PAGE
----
The Texas research community has contributed an impressive array of biotech and life sciences researchers to this year’s American Association for the Advancement of Science (AAAS) fellowship, which represents one of the most prestigious scientific awards in the world today. After both Texas A&M and MD Anderson announced their own roster of AAAS fellows this year back in November, the University of Texas Health Science Center at Houston (UTHealth) has announced two of its own. Dr. Barry Davis, M.D., Ph.D., and Dr. Kevin Morano, Ph.D. were both elected fellows to the AAAS, which is the world’s largest general scientific society and publisher of the leading journal Science.
Among the 388 AAAS members awarded the fellowship honor, which will be officially recognized on Feb. 15 at the 2014 AAAS Annual Meeting in Chicago, this year’s AAAS appointments from UTHealth highlighted the same rich diversity as seen with the Texas A&M and MD Anderson appointments. Dr. Davis, who is being recognized for his leadership in public health initiatives and key contributions to clinical trials for high blood pressure, is a biostatistician whose study of blood pressure medications revealed that the use of diuretics or water pills as a treatment option matched or outperformed higher priced medications. The study, entitled “Antihypertensive and Lipid-Lowering Treatment to Prevent Heart Attack Trial (ALLHAT),” included more than 42,000 people, and its findings were confirmed in follow-up studies demonstrating that diuretics in fact are the best treatment for hypertension.
Read other articles related to the AAAS:
[feed url=”http://bionews-tx.com/news/news-tags/aaas/feed” number=”5″ ]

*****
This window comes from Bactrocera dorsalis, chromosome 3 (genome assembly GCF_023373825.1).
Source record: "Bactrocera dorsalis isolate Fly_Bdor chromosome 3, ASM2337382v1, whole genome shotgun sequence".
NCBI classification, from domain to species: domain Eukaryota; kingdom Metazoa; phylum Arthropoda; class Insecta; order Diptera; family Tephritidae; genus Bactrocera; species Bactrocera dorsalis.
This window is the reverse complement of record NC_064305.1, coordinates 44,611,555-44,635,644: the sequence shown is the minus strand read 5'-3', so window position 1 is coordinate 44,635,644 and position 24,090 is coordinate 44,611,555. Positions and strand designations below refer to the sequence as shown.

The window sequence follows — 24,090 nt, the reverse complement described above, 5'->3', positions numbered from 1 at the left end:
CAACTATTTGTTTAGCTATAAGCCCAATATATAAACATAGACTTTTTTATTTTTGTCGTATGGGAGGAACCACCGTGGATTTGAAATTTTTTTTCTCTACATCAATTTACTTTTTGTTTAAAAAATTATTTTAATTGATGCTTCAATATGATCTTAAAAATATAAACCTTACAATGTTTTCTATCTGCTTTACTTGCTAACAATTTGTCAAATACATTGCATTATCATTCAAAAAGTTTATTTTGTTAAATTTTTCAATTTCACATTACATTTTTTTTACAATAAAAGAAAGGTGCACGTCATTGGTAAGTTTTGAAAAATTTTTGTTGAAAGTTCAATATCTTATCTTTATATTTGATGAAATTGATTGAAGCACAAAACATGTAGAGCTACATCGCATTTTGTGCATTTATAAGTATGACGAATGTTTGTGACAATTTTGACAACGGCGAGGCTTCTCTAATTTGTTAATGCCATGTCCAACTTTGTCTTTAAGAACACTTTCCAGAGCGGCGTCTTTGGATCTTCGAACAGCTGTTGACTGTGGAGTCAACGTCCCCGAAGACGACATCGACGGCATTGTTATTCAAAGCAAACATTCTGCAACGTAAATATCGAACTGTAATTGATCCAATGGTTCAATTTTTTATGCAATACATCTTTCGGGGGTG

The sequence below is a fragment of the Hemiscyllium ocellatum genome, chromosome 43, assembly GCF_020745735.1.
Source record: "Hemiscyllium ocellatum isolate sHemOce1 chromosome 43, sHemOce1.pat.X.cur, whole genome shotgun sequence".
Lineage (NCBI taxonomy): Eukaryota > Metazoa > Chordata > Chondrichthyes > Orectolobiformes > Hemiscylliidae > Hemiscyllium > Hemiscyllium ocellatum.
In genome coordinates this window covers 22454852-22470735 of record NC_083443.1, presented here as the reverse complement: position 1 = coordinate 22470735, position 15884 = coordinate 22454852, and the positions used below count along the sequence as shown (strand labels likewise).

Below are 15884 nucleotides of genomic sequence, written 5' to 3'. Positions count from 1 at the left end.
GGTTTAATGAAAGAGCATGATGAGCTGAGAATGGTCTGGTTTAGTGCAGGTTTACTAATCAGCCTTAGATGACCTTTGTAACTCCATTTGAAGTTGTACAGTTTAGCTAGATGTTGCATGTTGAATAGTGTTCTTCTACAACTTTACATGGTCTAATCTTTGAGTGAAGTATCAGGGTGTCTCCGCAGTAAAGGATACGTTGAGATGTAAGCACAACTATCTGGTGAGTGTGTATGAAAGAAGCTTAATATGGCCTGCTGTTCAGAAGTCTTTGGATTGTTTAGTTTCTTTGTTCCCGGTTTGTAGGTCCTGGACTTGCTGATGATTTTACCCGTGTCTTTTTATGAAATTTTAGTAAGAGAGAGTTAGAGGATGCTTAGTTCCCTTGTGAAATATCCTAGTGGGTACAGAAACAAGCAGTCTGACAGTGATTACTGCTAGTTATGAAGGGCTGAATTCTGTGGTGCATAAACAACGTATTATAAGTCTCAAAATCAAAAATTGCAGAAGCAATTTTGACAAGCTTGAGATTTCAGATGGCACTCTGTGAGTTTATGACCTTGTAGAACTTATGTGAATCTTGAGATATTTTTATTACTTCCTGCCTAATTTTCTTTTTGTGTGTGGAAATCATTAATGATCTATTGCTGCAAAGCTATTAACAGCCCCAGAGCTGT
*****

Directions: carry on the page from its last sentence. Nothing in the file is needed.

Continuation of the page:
Dr. Davis, who earned his medical degree at University of California, San Diego and his doctorate degree at Brown University, serves as the Guy S. Parcel Chair in Public Health and is also the director of the Coordinating Center for Clinical Trials at The University of Texas School of Public Health, part of UTHealth. “I am grateful to be recognized for our accomplishments in clinical trials,” Davis commented. “It has been an honor and a privilege to work with so many wonderful people at the Coordinating Center and across the country to help improve the public’s health.”
Dr. Morano, a microbiologist and the director of the New Investigator Development Program at UTHealth Medical School and faculty president at The University of Texas Graduate School of Biomedical Sciences at Houston, received his doctorate degree at the University of California, Davis, and completed his postdoctoral fellowship at the University of Michigan. Morano received his fellowship from the AAAS for his work in researching the mechanisms associated with Alzheimer’s disease and other conditions — particularly as it pertains to proteins, and how they achieve their properly folded structure that allows them to perform their functions and maintain cells in a healthy state. Because many neurodegenerative disorders including Parkinson’s disease, Lou Gehrig’s disease, and Alzheimer’s occur as a result of proteins not folding correctly, Morano’s work promises to lead to new understandings of neurodegenerative disease, and how they can be corrected at the protein level.
“It’s a great honor to be recognized for the work my students and I have been doing here at UTHealth Medical School,” said Morano. “Most importantly, it’s recognition from fellow scientists in our field, which is pretty cool.”
Over the years, UTHealth has steadily produced researchers who have been selected by the AAAS fellowship. “UTHealth is proud of this national recognition for two of our exceptional scientists. This is a well-deserved honor for Drs. Morano and Davis and speaks to the caliber of science at UTHealth,” said UTHealth President Giuseppe Colasurdo, M.D.